Devotional Thoughts Matthew 6:7-21
January 26, – February 1, 2015
Monday, January 26, 2015
“When you are praying, do not heap up empty phrases” (Matthew 6:7).
Two new bikes fresh from the wrapping paper of Christmas leaned against the park picnic table. Sitting on top of the table the bike’s owners Mike and Tommy discussed their presents. “I wasn’t sure I was going to get a bike for Christmas,” Mike confessed. “I kept asking my dad if I could have a bike at least once a week. I think he finally bought me the bike so that I’d stop asking him about it.” “Boy, I’m glad I didn’t have to do that,” observed Tom. “I knew my dad wanted me to have a bike. All I had to do was ask him once. After that I simply thanked him for getting me a bike. I really wasn’t surprised when I saw it next to the tree on Christmas morning.”
The term “empty phrases,” can mean any number of things. It could refer to words we repeat by rote. Some Christians believe that the Lord’s Prayer is an “empty phrase.” One empty phrase that most Christians have used at one time or another is a nagging phrase—a request we repeat over and over. It seems that we believe if we make our request often enough that God will finally be forced to answer our prayer. There’s little faith and even less love in such a perspective.
God loves us and wants us to have the very best. We don’t have to nag and repeat our empty phrases. We can follow Paul’s advice to, “Have no anxiety about anything, but let your requests be made known with thanksgiving” (Philippians 4:6). Saying, “Thank you,” is never an empty phrase!
Wonderful Lord, we give you thanks and praise for your abundant goodness. You give us our daily bread and much more. Amen.
Tuesday, January 27, 2015
“Do not be like them, for your Father knows what you need before you ask him” (Matthew 6:8).
If the Lord knows what we need before we pray, then why pray? Why not just trust that God will provide and concern ourselves with other things?
Pepe Hernandez watched his twelve year-old son, Raul, carry several boxes out of the garage and place them in the driveway. The two of them were taking advantage of the warm spring day to clean out the garage. They worked well together. Raul came to some boxes in the corner and tried to lift them, but they were way too heavy for him. He pushed and shoved and tried to slide them out of the garage to no avail. Pepe watched and waited. Eventually Raul gave up, turned to his father and said, “Dad, could you help me?” Pepe was immediately at his son’s side. “I was waiting for you to ask for help,” Pepe said, “I wanted you to realize that there were some things that were too big for you, but that I’ll be there whenever you need me.” Together they moved the boxes into the driveway.
God will provide for our needs whether we pray or not. Prayer, though, reminds of who we are and who God is. We are God’s children who have been given significant talents and abilities, but we are not all powerful. God is our parent who adores us and who is powerful. It is important for us to acknowledge that we are not God, that we have needs that we cannot meet and that we need God in our lives. Together we can accomplish great things.
Mighty Lord, forgive us when we forget that we can’t do it all by ourselves. Move in and through us and use our talents, words and actions to honor you. Amen.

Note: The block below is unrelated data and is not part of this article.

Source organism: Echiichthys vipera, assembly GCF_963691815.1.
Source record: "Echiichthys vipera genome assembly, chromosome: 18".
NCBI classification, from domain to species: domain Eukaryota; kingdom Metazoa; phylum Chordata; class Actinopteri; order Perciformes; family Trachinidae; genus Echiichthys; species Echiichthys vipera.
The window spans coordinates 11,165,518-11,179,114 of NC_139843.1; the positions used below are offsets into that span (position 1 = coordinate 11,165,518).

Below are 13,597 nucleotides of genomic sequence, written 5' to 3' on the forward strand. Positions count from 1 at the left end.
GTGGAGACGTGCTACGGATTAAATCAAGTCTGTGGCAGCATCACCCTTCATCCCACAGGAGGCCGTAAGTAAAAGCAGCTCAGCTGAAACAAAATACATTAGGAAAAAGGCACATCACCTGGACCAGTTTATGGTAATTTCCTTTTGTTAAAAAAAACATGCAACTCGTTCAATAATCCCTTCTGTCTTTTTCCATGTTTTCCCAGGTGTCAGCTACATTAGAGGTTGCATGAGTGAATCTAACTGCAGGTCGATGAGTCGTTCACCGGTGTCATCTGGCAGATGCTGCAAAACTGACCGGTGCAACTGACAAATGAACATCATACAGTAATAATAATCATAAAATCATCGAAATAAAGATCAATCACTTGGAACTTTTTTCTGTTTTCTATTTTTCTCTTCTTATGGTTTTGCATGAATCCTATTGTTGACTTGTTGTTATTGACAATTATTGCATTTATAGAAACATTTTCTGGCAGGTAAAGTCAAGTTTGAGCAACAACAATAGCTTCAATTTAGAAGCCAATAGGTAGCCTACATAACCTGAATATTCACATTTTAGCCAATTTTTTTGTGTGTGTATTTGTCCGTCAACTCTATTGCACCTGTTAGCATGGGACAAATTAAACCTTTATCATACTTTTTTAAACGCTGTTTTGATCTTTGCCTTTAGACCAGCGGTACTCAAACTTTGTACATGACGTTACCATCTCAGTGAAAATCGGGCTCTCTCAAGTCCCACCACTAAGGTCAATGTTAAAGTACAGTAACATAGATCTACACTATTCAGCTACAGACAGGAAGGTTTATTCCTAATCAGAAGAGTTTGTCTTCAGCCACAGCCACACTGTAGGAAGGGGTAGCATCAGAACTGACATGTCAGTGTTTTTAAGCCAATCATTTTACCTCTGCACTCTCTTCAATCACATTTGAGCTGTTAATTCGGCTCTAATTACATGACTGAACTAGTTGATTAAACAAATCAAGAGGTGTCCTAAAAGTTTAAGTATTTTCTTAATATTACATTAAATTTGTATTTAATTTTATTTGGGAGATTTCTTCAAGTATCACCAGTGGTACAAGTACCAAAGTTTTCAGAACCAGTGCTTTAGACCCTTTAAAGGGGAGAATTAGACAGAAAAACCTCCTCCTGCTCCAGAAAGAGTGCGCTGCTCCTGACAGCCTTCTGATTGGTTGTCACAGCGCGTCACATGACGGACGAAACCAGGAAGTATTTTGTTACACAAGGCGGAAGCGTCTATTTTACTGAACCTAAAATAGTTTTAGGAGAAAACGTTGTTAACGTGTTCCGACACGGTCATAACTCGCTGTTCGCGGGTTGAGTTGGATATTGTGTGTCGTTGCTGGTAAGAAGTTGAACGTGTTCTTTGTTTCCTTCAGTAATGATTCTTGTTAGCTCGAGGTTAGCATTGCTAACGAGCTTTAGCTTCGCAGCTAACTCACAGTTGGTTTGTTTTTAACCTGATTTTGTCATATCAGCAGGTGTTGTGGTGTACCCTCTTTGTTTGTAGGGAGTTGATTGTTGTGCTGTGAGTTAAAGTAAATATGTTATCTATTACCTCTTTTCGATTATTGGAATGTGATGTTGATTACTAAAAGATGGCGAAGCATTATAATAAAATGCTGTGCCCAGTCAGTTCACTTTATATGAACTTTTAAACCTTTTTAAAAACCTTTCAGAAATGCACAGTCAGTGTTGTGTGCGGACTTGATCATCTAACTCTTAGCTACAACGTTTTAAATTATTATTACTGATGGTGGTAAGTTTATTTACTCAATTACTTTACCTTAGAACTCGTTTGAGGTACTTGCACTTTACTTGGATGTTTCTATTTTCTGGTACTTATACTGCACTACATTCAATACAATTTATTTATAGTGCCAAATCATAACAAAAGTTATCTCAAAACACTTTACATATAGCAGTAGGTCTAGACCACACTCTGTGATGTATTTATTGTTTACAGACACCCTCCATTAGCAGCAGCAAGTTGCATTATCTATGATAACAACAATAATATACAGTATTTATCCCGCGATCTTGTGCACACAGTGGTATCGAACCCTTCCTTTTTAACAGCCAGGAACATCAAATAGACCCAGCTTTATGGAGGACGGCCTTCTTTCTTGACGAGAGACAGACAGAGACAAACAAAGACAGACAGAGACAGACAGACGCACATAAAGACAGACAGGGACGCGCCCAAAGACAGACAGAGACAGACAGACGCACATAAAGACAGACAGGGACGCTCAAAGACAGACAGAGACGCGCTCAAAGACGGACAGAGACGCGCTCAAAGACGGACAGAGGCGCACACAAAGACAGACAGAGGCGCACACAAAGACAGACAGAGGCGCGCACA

Wednesday, January 28, 2015
“Our Father in heaven, hallowed be your name” (Matthew 6:9).
Martin Luther writes, in his explanation to the Lord’s Prayer, “God’s name is indeed holy in itself; but we pray in this petition that it may be holy among us also.”
Many Christians pray for the arrival of God’s kingdom like we do for world peace. In our prayers we visualize the troops being withdrawn from Iraq and Afghanistan and peace treaties being signed. We pray for terrorism to end, North Korea to become an open democracy and peace to finally breakout between Israel and Palestine. We rarely think to pray for peace between our neighbors and co-workers or easing the strained relationships that we have with some family members.
In the Lord’s Prayer we are praying that God’s desires become our desires. God’s name is holy among us when we open our lives to the molding and shaping action of the Holy Spirit—sometimes called sanctification—and when our words and actions communicate and demonstrate God’s love and grace.
Watch out! God may answer our prayers and when God does our lives will be transformed.
Holy God, We want to live our lives so that we do not desecrate your name in any way. When people hear our words and see our actions may they see you, and may they come to worship you. Amen.
Thursday, January 29, 2015
“Your kingdom come, your will be done on earth as it is in heaven” (Matthew 6:10).
Marty grudgingly put down the game controller and with a sulk and a stoop obeyed his father’s request to take out the garbage. Lisa humphed and stomped off to her room to clean it as directed by her mother. Myron edged this speedometer five miles over the speed limit in mild protest against the posted speeds. Veronica, with twenty items in her shopping cart, snuck in to the express lane with the sign, “15 Items or Less.”
Something in humankind’s DNA causes us to rebel when we have to submit to the will of another. It doesn’t make any difference to whom we have to submit—it could be parents, spouse, teacher, government, police officer or a lifeguard. We even rebel against God. Yet in the Lord’s Prayer we pray that God’s will might be done on earth as it is in heaven.
Certainly we would hope that our leaders would follow God’s will when they pass legislation—that laws might promote peace, justice and prosperity for all. We hope that Islamic terrorists would bow down to God and cease their senseless killing. Bosses who are kinder and gentler may be included in our prayer for God’s will to be done along with principals and teachers.